Five Key Tips to a Successful Negotiation
- If you find yourself in a situation where you need some assistance with your rent, it is imperative that you communicate that to the people who make the decisions, i.e. the landlord or the agent if there is one managing the property.Burying your head in the sand and hoping it will all go away will definitely not work.
- Show empathy to the other party’s needs and be authentic in your endeavours to reach a resolution. Enter the negotiations honestly and fairly and be prepared to work with the other side to genuinely work towards a mutually beneficial agreement in a timely fashion. You must be prepared to act reasonably and listen to the other side’s point of view and be prepared to change your position or make concessions to reach an agreement
- Full and frank disclosure by both parties. As the tenant, you will need to be able to substantiate and validate any requests for a variation from the terms of your lease if the landlord / agent asks, e.g.
- proof of job termination / stand-down, or loss of work hours
- other proof of reduced income
- proof of any Government income support you are receiving or have applied for
- proof of prior income
As the landlord, you should provide information about your
- financial situation – being open and honest, including whether you rely on the rental income to cover mortgage repayments or other expenses
- conversations with your lender about waiving or reducing your own mortgage repayments
- the rent payment you would be able to accept
- clarify how much of the rent payment loss (arrears) will be waived and how much will need to be repaid
- Be clear about what you are asking for. For commercial tenants, a code of conduct has been agreed on by national cabinet establishing a clear set of leasing principles in place during the eviction’s moratorium. One of these principles is that landlords must offer a commercial tenant impacted by Covid-19 a reduction in rent payable corresponding to the reduction in trade and revenue they have experienced during the Covid-19 Pandemic and a subsequent reasonable recovery period. At least 50% of the reduction must be in the form of a waiver. Any deferred rent is to be repaid over a reasonable timeframe, with minimum timeframes set in relations to this.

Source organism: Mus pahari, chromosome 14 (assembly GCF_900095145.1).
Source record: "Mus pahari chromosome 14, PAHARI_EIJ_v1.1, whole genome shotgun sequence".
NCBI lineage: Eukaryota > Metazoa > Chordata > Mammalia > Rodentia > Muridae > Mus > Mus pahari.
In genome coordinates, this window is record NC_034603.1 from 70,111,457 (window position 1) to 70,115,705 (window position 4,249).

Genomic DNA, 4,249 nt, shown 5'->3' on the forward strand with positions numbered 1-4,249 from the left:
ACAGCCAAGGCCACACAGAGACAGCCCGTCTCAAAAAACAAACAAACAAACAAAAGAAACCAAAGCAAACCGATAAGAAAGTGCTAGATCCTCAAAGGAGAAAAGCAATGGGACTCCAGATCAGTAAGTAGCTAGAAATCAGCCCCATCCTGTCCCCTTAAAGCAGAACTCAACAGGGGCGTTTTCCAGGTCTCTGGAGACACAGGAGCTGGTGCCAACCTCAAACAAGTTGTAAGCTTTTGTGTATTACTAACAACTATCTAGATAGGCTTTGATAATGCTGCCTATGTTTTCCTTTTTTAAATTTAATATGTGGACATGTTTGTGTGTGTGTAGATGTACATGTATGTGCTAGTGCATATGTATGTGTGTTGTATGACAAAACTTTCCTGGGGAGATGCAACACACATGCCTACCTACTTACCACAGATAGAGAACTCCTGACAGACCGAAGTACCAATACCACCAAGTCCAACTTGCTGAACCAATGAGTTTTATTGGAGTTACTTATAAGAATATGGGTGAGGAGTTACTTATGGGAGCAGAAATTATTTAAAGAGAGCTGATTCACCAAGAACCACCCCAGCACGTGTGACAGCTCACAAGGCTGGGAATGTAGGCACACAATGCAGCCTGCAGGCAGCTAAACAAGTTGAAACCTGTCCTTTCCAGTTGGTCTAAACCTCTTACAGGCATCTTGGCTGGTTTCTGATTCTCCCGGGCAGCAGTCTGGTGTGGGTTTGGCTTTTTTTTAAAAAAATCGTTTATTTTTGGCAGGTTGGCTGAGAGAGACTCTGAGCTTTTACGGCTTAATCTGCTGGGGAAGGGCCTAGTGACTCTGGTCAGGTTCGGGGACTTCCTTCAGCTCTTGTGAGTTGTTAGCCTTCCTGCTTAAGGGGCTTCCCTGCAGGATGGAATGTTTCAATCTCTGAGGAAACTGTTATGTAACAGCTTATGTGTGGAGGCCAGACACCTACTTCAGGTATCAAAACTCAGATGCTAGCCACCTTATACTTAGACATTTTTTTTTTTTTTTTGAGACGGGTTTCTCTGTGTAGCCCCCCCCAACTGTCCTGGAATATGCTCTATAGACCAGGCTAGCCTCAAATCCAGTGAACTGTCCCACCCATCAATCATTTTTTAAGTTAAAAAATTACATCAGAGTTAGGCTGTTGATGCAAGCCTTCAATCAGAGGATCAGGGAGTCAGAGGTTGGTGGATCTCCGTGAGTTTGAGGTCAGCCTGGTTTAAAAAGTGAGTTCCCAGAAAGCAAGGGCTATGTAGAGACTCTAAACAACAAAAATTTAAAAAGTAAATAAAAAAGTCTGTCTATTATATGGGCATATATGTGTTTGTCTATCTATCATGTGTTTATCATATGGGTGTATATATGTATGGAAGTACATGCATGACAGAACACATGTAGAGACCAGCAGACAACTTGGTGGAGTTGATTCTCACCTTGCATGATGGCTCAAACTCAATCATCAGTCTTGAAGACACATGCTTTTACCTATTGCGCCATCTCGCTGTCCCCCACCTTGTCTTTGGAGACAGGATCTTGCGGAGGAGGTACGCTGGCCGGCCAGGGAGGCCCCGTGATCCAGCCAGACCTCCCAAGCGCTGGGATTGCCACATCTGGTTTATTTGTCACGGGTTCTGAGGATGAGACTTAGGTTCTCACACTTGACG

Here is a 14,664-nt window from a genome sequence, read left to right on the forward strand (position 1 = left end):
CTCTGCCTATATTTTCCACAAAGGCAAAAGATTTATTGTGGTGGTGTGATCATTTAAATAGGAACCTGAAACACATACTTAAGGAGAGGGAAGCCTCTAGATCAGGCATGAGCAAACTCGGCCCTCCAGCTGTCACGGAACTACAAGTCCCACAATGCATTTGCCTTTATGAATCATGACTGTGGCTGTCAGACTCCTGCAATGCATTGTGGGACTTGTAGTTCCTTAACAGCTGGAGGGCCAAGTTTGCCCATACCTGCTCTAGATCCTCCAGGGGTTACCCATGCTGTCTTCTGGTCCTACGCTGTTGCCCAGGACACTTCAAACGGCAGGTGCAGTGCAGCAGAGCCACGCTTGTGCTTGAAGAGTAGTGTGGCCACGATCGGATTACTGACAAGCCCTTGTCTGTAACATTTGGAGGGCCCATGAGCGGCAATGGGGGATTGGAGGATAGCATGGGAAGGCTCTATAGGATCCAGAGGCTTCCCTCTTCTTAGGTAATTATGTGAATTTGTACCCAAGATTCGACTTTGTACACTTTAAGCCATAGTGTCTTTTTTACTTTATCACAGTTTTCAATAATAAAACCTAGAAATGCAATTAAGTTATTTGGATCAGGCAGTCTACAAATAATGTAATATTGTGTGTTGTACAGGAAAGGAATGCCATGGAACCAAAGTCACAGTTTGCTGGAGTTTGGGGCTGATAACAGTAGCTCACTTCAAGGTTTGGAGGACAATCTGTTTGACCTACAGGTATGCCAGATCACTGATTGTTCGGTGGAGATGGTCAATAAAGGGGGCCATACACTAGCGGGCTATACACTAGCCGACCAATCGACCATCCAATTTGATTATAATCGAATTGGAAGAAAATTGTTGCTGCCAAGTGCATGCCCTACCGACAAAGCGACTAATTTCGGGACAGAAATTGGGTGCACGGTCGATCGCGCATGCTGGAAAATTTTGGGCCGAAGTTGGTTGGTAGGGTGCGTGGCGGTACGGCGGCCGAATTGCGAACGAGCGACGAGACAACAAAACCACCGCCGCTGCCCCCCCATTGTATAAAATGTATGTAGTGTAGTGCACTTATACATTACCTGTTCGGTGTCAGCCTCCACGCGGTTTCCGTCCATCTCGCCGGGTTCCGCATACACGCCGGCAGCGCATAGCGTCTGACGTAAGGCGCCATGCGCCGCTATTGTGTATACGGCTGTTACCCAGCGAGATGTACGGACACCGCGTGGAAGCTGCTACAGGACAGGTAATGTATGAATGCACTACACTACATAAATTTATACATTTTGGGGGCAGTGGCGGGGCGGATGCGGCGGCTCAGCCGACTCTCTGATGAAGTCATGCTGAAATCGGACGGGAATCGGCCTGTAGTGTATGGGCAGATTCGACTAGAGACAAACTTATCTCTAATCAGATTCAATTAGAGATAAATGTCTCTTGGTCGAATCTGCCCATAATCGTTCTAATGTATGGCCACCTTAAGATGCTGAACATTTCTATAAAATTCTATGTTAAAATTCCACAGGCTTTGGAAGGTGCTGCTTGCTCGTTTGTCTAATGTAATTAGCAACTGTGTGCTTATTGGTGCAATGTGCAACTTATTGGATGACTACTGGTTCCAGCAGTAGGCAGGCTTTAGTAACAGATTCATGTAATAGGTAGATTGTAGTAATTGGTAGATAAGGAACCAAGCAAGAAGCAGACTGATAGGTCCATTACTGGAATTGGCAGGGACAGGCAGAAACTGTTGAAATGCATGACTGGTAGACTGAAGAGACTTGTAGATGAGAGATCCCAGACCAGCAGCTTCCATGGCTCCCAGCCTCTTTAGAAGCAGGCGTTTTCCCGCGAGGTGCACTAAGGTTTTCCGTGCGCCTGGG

No similar mandatory code has been established for residential tenancies, but this principle can be used as a possible guide. A generally accepted and useful benchmark of housing affordability is whether your housing costs are no more than 30% of your gross household income, where your income is below a certain threshold. Therefore do your numbers and be sure about whether you should ask for:
- A full or partial rent waiver
- A reduction in rent that reflects your reduction in income
- A reduction in rent that reflects current market pricing
- A longer repayment period to repay arrears
- A waiver of arrears
- Permission to end a fixed-term agreement early, possibly without or with a reduced penalty of by applying the break-free formula that applies in agreements entered into after 23 March 2020 to earlier agreements
- Offer to lengthen the term of your lease to make up for any waiver on rent
- Put everything in writing. This is especially important for two reasons. In the first place the new agreement needs to be documented and signed by both parties. And secondly, if direct negotiations between the landlord / agent and the tenant breakdown these written records will be used to show that good faith negotiations have taken place especially if the matter eventually progresses to NCAT (the NSW Civil and Administrative Tribunal) – an independent body which deals with certain kinds of disputes between landlords and tenants. It is not a formal court, but its decisions are legally binding.